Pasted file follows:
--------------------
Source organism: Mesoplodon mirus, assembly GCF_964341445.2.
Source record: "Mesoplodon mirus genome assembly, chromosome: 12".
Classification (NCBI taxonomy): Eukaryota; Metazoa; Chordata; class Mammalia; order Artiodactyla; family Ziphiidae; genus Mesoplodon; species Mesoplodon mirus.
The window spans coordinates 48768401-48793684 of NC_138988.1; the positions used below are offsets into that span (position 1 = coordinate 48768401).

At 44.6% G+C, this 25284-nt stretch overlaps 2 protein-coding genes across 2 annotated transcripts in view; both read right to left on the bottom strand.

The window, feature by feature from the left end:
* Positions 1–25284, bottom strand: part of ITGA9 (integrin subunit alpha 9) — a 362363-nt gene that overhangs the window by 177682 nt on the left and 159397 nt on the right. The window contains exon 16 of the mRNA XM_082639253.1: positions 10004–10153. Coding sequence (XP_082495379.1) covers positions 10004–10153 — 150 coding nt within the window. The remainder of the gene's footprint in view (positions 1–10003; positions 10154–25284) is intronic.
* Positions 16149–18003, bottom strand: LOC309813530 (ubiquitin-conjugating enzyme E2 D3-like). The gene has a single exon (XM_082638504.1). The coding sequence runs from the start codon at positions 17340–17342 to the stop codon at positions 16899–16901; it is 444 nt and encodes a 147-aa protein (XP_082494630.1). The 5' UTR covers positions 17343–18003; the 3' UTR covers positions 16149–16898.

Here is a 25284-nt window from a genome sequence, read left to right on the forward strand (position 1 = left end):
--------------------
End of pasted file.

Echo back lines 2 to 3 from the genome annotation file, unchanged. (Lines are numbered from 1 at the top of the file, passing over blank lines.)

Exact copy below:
Source record: "Mesoplodon mirus genome assembly, chromosome: 12".
Classification (NCBI taxonomy): Eukaryota; Metazoa; Chordata; class Mammalia; order Artiodactyla; family Ziphiidae; genus Mesoplodon; species Mesoplodon mirus.